But Democrats — particularly those in the House — have argued there are times when decorum deserves to be broken; for instance, House Speaker Nancy Pelosi was censured for calling a nativist Trump attack on lawmakers “racist” in July, breaking the House rule that states “personal abuse, innuendo, or ridicule of the President is not permitted.”

Pelosi accepted her punishment — not being allowed to speak on the House floor for a day — and was praised by many members of her caucus, like Rep. Jamie Raskin, who said, “The speaker engaged in a small-but-necessary act of legislative civil disobedience. … She needed to tell the truth about the president’s remarks.”

Tuesday, the House impeachment managers tried to do the same. Nadler was correct in asserting the White House counsel was lying to the Senate. As Vox’s Aaron Rupar noted, the defense team’s opening remarks alone contained at least four easily refuted lies. And as the proceedings went on, those lies — particularly the claim that Trump had been barred from participating in the impeachment inquiry — were repeated.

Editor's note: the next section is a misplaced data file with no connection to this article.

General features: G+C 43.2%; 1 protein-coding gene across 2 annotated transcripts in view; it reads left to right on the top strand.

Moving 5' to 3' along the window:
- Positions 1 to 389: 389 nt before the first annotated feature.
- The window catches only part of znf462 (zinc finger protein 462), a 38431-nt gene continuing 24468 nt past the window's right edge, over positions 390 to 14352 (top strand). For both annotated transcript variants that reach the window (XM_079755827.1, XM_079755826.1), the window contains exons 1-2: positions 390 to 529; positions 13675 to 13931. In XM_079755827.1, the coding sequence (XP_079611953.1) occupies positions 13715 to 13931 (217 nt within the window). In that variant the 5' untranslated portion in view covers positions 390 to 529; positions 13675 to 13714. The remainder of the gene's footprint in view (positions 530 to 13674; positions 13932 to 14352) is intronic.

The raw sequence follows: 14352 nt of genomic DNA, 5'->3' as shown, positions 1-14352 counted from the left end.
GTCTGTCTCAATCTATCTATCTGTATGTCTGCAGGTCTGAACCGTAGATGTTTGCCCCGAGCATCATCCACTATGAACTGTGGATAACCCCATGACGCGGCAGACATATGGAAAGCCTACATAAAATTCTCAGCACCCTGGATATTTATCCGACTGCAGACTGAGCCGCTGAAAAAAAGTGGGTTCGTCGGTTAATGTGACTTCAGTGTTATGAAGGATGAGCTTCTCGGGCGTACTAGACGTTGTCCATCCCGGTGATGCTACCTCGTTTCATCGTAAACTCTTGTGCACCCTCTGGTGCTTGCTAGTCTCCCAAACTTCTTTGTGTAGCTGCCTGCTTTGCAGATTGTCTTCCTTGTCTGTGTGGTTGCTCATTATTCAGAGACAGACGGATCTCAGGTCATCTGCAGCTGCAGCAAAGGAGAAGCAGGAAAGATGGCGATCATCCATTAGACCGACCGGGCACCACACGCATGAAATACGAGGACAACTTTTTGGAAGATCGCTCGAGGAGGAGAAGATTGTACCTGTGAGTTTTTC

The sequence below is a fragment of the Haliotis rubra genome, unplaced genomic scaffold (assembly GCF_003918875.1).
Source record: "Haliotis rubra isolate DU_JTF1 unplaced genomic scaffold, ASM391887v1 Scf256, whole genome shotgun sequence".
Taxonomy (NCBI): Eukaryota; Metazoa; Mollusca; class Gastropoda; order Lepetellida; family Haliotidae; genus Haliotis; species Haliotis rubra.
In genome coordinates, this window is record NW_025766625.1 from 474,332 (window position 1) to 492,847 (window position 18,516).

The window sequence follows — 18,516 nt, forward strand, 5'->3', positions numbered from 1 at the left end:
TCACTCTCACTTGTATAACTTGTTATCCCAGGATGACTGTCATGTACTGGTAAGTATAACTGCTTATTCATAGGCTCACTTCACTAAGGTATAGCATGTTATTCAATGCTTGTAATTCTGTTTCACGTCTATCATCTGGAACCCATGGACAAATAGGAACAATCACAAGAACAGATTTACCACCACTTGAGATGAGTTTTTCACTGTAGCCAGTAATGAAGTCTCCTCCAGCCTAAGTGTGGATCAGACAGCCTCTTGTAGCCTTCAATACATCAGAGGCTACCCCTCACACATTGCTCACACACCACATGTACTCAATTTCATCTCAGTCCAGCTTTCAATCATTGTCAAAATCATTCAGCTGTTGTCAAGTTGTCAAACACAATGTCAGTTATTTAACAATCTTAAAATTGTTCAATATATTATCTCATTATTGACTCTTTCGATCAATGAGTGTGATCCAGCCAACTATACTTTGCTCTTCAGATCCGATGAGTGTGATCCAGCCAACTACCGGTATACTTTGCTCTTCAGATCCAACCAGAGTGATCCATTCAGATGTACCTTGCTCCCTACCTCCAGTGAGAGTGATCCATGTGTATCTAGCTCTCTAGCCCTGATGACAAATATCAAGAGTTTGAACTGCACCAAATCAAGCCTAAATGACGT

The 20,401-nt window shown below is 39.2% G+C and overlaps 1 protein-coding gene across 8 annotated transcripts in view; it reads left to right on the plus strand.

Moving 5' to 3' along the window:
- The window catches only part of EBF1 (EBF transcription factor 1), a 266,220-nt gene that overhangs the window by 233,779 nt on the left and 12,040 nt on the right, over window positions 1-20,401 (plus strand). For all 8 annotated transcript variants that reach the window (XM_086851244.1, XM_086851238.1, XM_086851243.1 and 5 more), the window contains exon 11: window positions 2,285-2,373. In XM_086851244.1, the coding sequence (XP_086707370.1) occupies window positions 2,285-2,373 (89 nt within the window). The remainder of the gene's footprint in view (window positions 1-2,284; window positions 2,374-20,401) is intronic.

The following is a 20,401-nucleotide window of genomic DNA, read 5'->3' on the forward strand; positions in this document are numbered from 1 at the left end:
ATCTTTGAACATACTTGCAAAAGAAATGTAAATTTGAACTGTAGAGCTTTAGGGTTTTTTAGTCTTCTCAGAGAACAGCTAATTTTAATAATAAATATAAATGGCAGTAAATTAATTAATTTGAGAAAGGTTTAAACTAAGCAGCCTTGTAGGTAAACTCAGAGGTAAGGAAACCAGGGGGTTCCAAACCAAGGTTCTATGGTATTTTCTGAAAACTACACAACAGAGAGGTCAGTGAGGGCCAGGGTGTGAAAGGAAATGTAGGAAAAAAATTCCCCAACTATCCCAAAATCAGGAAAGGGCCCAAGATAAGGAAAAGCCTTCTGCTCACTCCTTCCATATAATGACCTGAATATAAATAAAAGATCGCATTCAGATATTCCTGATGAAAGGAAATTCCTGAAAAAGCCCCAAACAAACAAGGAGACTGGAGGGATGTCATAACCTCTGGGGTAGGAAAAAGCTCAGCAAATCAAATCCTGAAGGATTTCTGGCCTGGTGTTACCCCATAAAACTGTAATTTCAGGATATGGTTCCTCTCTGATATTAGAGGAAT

Nadler’s statements were an attempt to push back against these false claims — and given the fact that they were delivered after more than 10 hours of deliberation, they may have been couched in some frustration.

Given that frustration, and the length of the day, working to avoiding fistfights on the Senate floor is admirable. And it is important that the drama of the trial be contained to discussions of presidential wrongdoing, rather than on fights.

But if there is no way for either side to openly challenge when the other side is not presenting arguments based on the facts, there is little point in having the trial at all. The way it will end seems predetermined, and what Trump did with respect to Ukraine is clear, meaning its value lies in hearing the best — fact-based — cases for why the president does or does not deserve removal.